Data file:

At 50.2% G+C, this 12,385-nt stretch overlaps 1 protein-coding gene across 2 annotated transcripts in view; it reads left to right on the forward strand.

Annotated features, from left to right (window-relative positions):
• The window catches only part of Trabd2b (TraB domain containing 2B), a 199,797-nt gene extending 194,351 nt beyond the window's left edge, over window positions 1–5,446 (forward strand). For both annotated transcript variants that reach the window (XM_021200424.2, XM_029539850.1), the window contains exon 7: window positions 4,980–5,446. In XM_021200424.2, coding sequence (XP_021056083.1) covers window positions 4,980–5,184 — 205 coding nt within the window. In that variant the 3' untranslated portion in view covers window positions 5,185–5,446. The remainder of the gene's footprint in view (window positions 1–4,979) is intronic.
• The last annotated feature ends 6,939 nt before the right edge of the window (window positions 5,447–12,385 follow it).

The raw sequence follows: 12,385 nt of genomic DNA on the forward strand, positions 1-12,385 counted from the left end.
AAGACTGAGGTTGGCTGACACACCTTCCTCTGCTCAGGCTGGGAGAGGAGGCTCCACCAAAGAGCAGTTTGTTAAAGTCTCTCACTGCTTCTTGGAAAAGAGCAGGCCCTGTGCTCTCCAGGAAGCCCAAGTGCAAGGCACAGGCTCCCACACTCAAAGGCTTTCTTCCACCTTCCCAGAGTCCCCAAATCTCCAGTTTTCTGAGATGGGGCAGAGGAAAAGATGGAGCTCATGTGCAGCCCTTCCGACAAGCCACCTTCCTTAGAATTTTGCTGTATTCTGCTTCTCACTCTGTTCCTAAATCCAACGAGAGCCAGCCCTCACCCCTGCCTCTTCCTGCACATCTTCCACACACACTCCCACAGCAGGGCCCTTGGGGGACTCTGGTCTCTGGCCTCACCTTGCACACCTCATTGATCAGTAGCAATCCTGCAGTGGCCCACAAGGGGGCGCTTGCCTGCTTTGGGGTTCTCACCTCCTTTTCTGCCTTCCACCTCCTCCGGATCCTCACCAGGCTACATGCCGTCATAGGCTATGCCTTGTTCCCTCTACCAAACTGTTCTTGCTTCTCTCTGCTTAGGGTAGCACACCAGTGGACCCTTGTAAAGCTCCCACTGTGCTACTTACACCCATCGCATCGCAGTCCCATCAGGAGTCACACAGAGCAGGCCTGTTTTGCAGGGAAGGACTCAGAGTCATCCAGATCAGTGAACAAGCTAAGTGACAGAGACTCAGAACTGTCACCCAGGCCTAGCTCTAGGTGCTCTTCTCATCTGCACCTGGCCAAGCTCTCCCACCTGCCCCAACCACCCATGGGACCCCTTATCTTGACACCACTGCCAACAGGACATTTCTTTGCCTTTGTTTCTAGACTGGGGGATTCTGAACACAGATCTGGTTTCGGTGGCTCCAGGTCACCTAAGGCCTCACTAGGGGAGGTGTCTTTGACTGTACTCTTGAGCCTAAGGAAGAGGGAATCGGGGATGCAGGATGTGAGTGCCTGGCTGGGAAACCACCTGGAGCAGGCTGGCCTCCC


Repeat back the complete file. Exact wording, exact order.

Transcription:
At 50.2% G+C, this 12,385-nt stretch overlaps 1 protein-coding gene across 2 annotated transcripts in view; it reads left to right on the forward strand.

Annotated features, from left to right (window-relative positions):
• The window catches only part of Trabd2b (TraB domain containing 2B), a 199,797-nt gene extending 194,351 nt beyond the window's left edge, over window positions 1–5,446 (forward strand). For both annotated transcript variants that reach the window (XM_021200424.2, XM_029539850.1), the window contains exon 7: window positions 4,980–5,446. In XM_021200424.2, coding sequence (XP_021056083.1) covers window positions 4,980–5,184 — 205 coding nt within the window. In that variant the 3' untranslated portion in view covers window positions 5,185–5,446. The remainder of the gene's footprint in view (window positions 1–4,979) is intronic.
• The last annotated feature ends 6,939 nt before the right edge of the window (window positions 5,447–12,385 follow it).

The raw sequence follows: 12,385 nt of genomic DNA on the forward strand, positions 1-12,385 counted from the left end.
AAGACTGAGGTTGGCTGACACACCTTCCTCTGCTCAGGCTGGGAGAGGAGGCTCCACCAAAGAGCAGTTTGTTAAAGTCTCTCACTGCTTCTTGGAAAAGAGCAGGCCCTGTGCTCTCCAGGAAGCCCAAGTGCAAGGCACAGGCTCCCACACTCAAAGGCTTTCTTCCACCTTCCCAGAGTCCCCAAATCTCCAGTTTTCTGAGATGGGGCAGAGGAAAAGATGGAGCTCATGTGCAGCCCTTCCGACAAGCCACCTTCCTTAGAATTTTGCTGTATTCTGCTTCTCACTCTGTTCCTAAATCCAACGAGAGCCAGCCCTCACCCCTGCCTCTTCCTGCACATCTTCCACACACACTCCCACAGCAGGGCCCTTGGGGGACTCTGGTCTCTGGCCTCACCTTGCACACCTCATTGATCAGTAGCAATCCTGCAGTGGCCCACAAGGGGGCGCTTGCCTGCTTTGGGGTTCTCACCTCCTTTTCTGCCTTCCACCTCCTCCGGATCCTCACCAGGCTACATGCCGTCATAGGCTATGCCTTGTTCCCTCTACCAAACTGTTCTTGCTTCTCTCTGCTTAGGGTAGCACACCAGTGGACCCTTGTAAAGCTCCCACTGTGCTACTTACACCCATCGCATCGCAGTCCCATCAGGAGTCACACAGAGCAGGCCTGTTTTGCAGGGAAGGACTCAGAGTCATCCAGATCAGTGAACAAGCTAAGTGACAGAGACTCAGAACTGTCACCCAGGCCTAGCTCTAGGTGCTCTTCTCATCTGCACCTGGCCAAGCTCTCCCACCTGCCCCAACCACCCATGGGACCCCTTATCTTGACACCACTGCCAACAGGACATTTCTTTGCCTTTGTTTCTAGACTGGGGGATTCTGAACACAGATCTGGTTTCGGTGGCTCCAGGTCACCTAAGGCCTCACTAGGGGAGGTGTCTTTGACTGTACTCTTGAGCCTAAGGAAGAGGGAATCGGGGATGCAGGATGTGAGTGCCTGGCTGGGAAACCACCTGGAGCAGGCTGGCCTCCC